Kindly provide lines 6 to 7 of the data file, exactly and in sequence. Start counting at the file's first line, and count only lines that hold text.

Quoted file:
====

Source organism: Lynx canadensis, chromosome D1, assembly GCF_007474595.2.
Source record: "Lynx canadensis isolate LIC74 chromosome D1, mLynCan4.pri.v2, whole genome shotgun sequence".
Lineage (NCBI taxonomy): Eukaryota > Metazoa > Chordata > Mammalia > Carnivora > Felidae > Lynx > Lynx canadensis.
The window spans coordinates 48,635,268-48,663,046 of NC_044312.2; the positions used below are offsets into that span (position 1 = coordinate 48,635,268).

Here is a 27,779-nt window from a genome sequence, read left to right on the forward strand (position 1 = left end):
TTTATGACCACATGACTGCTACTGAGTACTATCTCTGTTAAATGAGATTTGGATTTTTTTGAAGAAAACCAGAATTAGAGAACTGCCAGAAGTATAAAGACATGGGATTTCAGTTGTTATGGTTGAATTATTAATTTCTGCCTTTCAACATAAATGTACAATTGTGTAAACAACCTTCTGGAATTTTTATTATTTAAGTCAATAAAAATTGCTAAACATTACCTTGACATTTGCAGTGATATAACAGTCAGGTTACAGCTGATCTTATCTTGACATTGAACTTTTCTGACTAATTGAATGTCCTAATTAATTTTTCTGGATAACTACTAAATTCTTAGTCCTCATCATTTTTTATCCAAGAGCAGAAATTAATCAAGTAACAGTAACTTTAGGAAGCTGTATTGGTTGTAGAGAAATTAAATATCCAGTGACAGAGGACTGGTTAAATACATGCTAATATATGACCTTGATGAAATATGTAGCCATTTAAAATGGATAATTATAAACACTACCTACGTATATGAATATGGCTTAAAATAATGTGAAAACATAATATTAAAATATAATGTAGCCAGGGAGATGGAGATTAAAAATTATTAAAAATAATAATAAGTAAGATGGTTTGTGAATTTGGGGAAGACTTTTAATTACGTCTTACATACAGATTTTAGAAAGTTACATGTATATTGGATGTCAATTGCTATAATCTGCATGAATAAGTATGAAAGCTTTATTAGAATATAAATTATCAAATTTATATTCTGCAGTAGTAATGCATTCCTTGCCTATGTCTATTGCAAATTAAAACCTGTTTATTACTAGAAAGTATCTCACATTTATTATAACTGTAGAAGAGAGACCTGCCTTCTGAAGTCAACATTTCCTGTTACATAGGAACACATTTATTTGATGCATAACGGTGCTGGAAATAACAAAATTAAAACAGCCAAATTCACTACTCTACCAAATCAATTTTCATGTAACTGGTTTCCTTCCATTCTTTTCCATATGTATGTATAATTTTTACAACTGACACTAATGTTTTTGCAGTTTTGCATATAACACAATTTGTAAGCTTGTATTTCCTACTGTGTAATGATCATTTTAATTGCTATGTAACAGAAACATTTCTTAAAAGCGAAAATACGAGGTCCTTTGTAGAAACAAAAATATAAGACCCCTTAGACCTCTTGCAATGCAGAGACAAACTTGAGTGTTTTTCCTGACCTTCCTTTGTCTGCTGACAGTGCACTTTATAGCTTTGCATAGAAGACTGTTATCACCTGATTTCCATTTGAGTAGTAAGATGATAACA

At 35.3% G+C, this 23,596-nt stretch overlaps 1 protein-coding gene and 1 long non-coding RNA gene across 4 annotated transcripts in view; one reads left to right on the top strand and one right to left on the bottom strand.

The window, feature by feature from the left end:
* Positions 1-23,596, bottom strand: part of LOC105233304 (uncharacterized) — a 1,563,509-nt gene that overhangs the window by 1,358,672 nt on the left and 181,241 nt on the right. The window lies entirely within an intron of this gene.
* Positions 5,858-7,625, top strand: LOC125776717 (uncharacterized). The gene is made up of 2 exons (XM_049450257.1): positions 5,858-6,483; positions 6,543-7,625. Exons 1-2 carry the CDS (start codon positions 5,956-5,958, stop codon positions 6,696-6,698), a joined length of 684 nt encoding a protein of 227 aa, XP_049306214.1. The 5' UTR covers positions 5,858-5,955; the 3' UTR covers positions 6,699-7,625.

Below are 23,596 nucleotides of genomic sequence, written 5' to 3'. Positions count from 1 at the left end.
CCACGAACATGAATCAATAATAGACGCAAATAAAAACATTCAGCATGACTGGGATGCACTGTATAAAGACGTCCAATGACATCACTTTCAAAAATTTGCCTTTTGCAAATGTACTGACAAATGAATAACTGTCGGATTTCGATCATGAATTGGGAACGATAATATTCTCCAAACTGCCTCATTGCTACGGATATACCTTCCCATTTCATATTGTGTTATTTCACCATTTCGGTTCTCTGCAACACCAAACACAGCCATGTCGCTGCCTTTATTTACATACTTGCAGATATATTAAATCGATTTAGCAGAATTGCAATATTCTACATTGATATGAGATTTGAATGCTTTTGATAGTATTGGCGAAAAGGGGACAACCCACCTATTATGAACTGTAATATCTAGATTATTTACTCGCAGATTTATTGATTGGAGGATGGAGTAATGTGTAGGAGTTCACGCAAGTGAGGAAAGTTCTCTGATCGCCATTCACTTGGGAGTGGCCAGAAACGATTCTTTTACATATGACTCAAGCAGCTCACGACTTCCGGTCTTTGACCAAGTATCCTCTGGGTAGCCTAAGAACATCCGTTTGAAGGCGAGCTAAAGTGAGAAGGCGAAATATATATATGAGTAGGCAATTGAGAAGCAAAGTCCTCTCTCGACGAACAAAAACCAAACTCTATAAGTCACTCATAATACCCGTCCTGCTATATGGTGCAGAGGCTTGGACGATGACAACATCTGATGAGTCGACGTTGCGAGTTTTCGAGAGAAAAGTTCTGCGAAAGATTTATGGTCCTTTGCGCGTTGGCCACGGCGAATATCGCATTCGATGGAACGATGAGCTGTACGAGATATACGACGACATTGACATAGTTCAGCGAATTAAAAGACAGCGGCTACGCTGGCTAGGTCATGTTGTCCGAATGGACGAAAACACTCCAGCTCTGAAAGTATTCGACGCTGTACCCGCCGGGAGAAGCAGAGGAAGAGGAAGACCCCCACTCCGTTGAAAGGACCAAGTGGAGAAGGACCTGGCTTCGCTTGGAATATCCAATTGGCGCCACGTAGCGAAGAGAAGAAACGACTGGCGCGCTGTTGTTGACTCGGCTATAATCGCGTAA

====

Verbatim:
TTTATGACCACATGACTGCTACTGAGTACTATCTCTGTTAAATGAGATTTGGATTTTTTTGAAGAAAACCAGAATTAGAGAACTGCCAGAAGTATAAAGACATGGGATTTCAGTTGTTATGGTTGAATTATTAATTTCTGCCTTTCAACATAAATGTACAATTGTGTAAACAACCTTCTGGAATTTTTATTATTTAAGTCAATAAAAATTGCTAAACATTACCTTGACATTTGCAGTGATATAACAGTCAGGTTACAGCTGATCTTATCTTGACATTGAACTTTTCTGACTAATTGAATGTCCTAATTAATTTTTCTGGATAACTACTAAATTCTTAGTCCTCATCATTTTTTATCCAAGAGCAGAAATTAATCAAGTAACAGTAACTTTAGGAAGCTGTATTGGTTGTAGAGAAATTAAATATCCAGTGACAGAGGACTGGTTAAATACATGCTAATATATGACCTTGATGAAATATGTAGCCATTTAAAATGGATAATTATAAACACTACCTACGTATATGAATATGGCTTAAAATAATGTGAAAACATAATATTAAAATATAATGTAGCCAGGGAGATGGAGATTAAAAATTATTAAAAATAATAATAAGTAAGATGGTTTGTGAATTTGGGGAAGACTTTTAATTACGTCTTACATACAGATTTTAGAAAGTTACATGTATATTGGATGTCAATTGCTATAATCTGCATGAATAAGTATGAAAGCTTTATTAGAATATAAATTATCAAATTTATATTCTGCAGTAGTAATGCATTCCTTGCCTATGTCTATTGCAAATTAAAACCTGTTTATTACTAGAAAGTATCTCACATTTATTATAACTGTAGAAGAGAGACCTGCCTTCTGAAGTCAACATTTCCTGTTACATAGGAACACATTTATTTGATGCATAACGGTGCTGGAAATAACAAAATTAAAACAGCCAAATTCACTACTCTACCAAATCAATTTTCATGTAACTGGTTTCCTTCCATTCTTTTCCATATGTATGTATAATTTTTACAACTGACACTAATGTTTTTGCAGTTTTGCATATAACACAATTTGTAAGCTTGTATTTCCTACTGTGTAATGATCATTTTAATTGCTATGTAACAGAAACATTTCTTAAAAGCGAAAATACGAGGTCCTTTGTAGAAACAAAAATATAAGACCCCTTAGACCTCTTGCAATGCAGAGACAAACTTGAGTGTTTTTCCTGACCTTCCTTTGTCTGCTGACAGTGCACTTTATAGCTTTGCATAGAAGACTGTTATCACCTGATTTCCATTTGAGTAGTAAGATGATAACA

At 35.3% G+C, this 23,596-nt stretch overlaps 1 protein-coding gene and 1 long non-coding RNA gene across 4 annotated transcripts in view; one reads left to right on the top strand and one right to left on the bottom strand.